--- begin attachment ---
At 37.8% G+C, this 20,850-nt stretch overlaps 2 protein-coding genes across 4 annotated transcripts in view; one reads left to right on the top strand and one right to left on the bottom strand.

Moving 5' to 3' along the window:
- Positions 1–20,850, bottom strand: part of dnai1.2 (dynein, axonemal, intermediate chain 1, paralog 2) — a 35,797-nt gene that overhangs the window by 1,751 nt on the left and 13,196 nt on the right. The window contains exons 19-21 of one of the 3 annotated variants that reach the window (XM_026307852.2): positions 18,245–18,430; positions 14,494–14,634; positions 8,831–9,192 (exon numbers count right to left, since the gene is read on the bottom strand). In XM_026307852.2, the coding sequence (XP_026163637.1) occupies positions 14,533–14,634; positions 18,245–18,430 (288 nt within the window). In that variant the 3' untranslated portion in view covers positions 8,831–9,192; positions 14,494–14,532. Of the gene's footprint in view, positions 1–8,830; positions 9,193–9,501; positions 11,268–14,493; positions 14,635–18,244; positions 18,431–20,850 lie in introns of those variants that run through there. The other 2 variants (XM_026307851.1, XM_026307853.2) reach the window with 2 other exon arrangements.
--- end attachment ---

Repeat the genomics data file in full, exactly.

At 37.8% G+C, this 20,850-nt stretch overlaps 2 protein-coding genes across 4 annotated transcripts in view; one reads left to right on the top strand and one right to left on the bottom strand.

Moving 5' to 3' along the window:
- Positions 1–20,850, bottom strand: part of dnai1.2 (dynein, axonemal, intermediate chain 1, paralog 2) — a 35,797-nt gene that overhangs the window by 1,751 nt on the left and 13,196 nt on the right. The window contains exons 19-21 of one of the 3 annotated variants that reach the window (XM_026307852.2): positions 18,245–18,430; positions 14,494–14,634; positions 8,831–9,192 (exon numbers count right to left, since the gene is read on the bottom strand). In XM_026307852.2, the coding sequence (XP_026163637.1) occupies positions 14,533–14,634; positions 18,245–18,430 (288 nt within the window). In that variant the 3' untranslated portion in view covers positions 8,831–9,192; positions 14,494–14,532. Of the gene's footprint in view, positions 1–8,830; positions 9,193–9,501; positions 11,268–14,493; positions 14,635–18,244; positions 18,431–20,850 lie in introns of those variants that run through there. The other 2 variants (XM_026307851.1, XM_026307853.2) reach the window with 2 other exon arrangements.